“The English Patient is that rare novel which gets under your skin and insists you return to it time and again, always yielding a new surprise or delight. It moves seamlessly between the epic and the intimate – one moment you’re in looking at the vast sweep of the desert and the next moment watching a nurse place a piece of plum in a patient’s mouth. That movement is mirrored in the way your thoughts, while reading it, move between  large themes – war, loyalty, love – to  tiny shifts in the relationships between characters. It’s intricately (and rewardingly) structured, beautifully written, with great humanity written into every page. Ondaatje’s imagination acknowledges no borders as it moves between Cairo, Italy, India, England, Canada – and between deserts and villas and bomb craters. And through all this, he makes you fall in love with his characters, live their joys and their sorrows. Few novels really deserve the praise: transformative. This one does.”

We here at the Free For All send Michael Ondaatje our very heartiest congratulations–and what better way to celebrate than with more books!  Here are juts a few of the titles that made the journey onto our shelves this week and are eager to make your acquaintance!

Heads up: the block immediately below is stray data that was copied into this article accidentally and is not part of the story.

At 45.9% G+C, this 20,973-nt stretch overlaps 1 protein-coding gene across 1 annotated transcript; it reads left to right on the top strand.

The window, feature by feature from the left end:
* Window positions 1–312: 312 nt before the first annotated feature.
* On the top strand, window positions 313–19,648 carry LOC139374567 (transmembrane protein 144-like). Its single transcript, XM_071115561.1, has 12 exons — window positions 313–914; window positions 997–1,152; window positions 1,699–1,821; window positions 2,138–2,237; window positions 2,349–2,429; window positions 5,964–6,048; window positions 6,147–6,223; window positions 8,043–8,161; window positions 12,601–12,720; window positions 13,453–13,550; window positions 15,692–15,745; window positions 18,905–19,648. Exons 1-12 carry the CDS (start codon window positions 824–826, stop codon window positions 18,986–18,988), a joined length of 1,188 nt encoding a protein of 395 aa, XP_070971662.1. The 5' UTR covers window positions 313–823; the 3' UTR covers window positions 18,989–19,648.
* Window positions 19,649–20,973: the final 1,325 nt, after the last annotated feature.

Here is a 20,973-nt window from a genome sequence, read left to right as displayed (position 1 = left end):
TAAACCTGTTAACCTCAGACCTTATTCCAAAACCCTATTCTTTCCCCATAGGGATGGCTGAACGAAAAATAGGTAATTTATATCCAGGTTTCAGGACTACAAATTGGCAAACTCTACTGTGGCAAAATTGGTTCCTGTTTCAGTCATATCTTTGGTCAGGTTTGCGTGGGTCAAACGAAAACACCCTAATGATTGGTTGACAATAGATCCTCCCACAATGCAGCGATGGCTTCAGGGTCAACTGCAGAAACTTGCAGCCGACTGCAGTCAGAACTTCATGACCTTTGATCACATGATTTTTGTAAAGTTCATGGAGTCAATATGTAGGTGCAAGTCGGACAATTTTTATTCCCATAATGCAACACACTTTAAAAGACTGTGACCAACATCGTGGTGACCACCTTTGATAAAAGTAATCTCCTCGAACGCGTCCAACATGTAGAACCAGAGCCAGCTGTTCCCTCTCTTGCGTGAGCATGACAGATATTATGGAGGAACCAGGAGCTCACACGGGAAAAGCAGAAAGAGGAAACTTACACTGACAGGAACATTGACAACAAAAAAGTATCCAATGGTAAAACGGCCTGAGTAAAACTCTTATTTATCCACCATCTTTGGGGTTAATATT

Ayiti: We are delighted to have this reprint of Roxane Gay’s first collection of short stories here at the Library.  With her signature style, searing insight and unforgettably strong prose, Gay’s stories explore the Haitian diaspora experience: A married couple seeking boat passage to America prepares to leave their homeland. A mother takes a foreign soldier into her home as a boarder, and into her bed. And a woman conceives a daughter on the bank of a river while fleeing a horrific massacre, a daughter who later moves to America for a new life but is perpetually haunted by the mysterious scent of blood. Wise, fanciful, and daring, Ayiti is the book that put Roxane Gay on the map and now, with two previously uncollected stories, confirms her singular vision.  Kirkus Reviews wrote a lovely review for this reprint, noting “This book set the tone that still characterizes much of Gay’s writing: clean, unaffected, allowing the (often furious) emotions to rise naturally out of calm, declarative sentences. That gives her briefest stories a punch even when they come in at two pages or fewer, sketching out the challenges of assimilation in terms of accents, meals, or ‘What You Need to Know About a Haitian Woman.’ . . . This debut amply contains the righteous energy that drives all her work.”